Front Door to Cuba Front Door to Cuban History

Excerpt from:
Jacobo Timerman's
Cuba: A Journey
1990 Alfred A. Knopf, Inc.

A group gathered to chat with me on Friday evening, August 21, at the home of the poet Pablo Armando Fernández, editor in chief of Unión, a quarterly publication of the Writers Union. They had proposed, through the writers Miguel Barnet, receiving me officially at the Union of Writers and Artists headquarters. I suggested that it would be more intimate to chat at a private home, doing so without an agenda and, above all, without speeches. I'd bring the beverages, whiskey and rum, available to me in dollar stores but unavailable to them. Two bottles of whiskey and two of rum were sufficient, I thought, for ten people. Our hostess served coffee.

In this instance, naming those I spoke to represents no significant danger to them. They are al well attuned to the regime and commit no indiscretions. I had just read a novel by one of them, Jesús Díaz, and although it concerns a Cuban Communist, his achievements and weaknesses, and the trial he is subjected to by his party nucleus or cell, the Soviet example still permeates the text, with episodes from the Great Patriotic War. Something the Russians have already forgotten.

We met in an old, spacious, lean house, although the curtains and more than one piece of furniture were in fairly urgent need of repair. Once, there'd been a garden bordering the sidewalk in front of the house, but now it was totally neglected. The care of gardens and sidewalks is often a task undertaken by dissidents dismissed from their jobs.

Miguel Barnet's international prestige provides him with protection, which he utilizes with prudence and discretion. This most important Cuban writer is a charming, cultivated man, master of a prose style that doesn't seek its roots or models in socialist realism. Of the twentieth century's three best stylists of the Spanish novel in Latin America, two, in my opinion, are Cuban: Alejo Carpentier and José Lezama Lima (the Mexican Juan Rulfo is the third).

Before meeting at Pablo Armando Fernandez's home, Miguel Barnet and I had had dinner at my hotel, El Presidente, but I'd interviewed him previously, at the Hotel Riviera.

A member of an old island family, Barnet was eighteen years old in 1959, the year of the Revolution. He doesn't criticize the Revolution, nor does he write about he Cuba that gave birth to it. He reminded me of Dr. Zhivago, who would have been unable to live outside Russia, whether czarist or Communist. Thus he reminded me of Boris Pasternak. I told him that, and tried to learn when he was going to write about the world around him. Not yet. He still hasn't incorporated it in his innermost being. Anthropologically trained, he needed a lot of distance in time for his themes and characters. I mentioned to him that at the Cuban embassy in Buenos Aires he was identified as a folklorist. He burst out laughing and repeated something he was quoted as saying in an article by the Cuban journalist Alejandro Ríos; "Possibly my ethnological background has contributed to providing me with this deeply rooted point of view, I don't want to talk about anything expect Cuba." Sometime later I got a copy of the Rios interview, and this time it ws my turn for ahearty laugh, for the journalist's next question was: "How do you explain political commitment in your writing?" He failed to mention Andrei Zhdanov, Stalin's cultural spokesman.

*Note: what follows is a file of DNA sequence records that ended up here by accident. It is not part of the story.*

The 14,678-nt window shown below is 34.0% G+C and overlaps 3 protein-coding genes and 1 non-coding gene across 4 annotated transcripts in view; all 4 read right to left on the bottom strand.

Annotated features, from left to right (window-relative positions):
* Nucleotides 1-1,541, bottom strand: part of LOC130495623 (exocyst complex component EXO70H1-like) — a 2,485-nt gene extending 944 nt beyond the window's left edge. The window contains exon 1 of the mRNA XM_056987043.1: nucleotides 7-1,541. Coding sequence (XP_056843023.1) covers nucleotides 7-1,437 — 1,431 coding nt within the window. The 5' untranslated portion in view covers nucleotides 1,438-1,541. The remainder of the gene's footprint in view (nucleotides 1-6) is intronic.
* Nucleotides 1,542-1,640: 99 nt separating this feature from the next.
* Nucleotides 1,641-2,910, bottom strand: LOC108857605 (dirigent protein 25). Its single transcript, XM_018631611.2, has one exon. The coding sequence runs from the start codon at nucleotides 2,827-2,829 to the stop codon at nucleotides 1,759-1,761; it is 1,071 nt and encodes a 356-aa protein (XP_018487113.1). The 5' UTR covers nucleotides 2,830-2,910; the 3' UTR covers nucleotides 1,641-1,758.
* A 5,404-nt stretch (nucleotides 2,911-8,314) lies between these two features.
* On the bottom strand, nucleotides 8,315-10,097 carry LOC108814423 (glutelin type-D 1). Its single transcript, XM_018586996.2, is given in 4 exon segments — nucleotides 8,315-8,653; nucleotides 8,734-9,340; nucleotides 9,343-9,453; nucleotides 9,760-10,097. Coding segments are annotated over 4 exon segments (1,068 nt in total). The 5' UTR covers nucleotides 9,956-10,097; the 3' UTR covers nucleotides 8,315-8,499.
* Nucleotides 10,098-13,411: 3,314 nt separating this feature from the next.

Barnet had remained in Cuba with his family heirlooms, his pets, his memories, and his intimate relationship with the past. Perhaps he had never identified the Revolution with Cuba. In a speech at the publication of his novel La Vida Real, he stated: "What we call our country is nothing but a vast persona embracing us with its trees, mountains, and rivers."

He had managed to slip silently through the cracks he found or invented during the time of the repression of homosexuals, the period when a writer was supposed to be "an engineer of the soul," as Stalinist theology put it. I this country, as recently as 1987, Armando Hart, the minister of culture and a veteran of the Sierra Maestra, quoted a test by Anatoly Lunacharsky, Lenin's commissar of culture, at a Forum of Literary Criticism and Research, thereby indicating to the group what the Revolution expected of them. As for himself, Hart added: "In art and culture one must move toward processes of greater participation and democracy, but this is guaranteed only when it is based on high social responsibility." The degree of one's "social responsibility"-a pseudoscientific formula invoked to avoid mentioning party discipline or flattery-is what determines who gets published, who has access to newspaper publication, who speaks on radio or television, who travels to congresses abroad, who can return from abroad with a television set or an air conditioner.

In 1967, shortly after Barnet reached the age of twenty-six, his novel Biography of a Runaway Slave was published, and ever since he has been the most important Cuban figure in contemporary Spanish literature.

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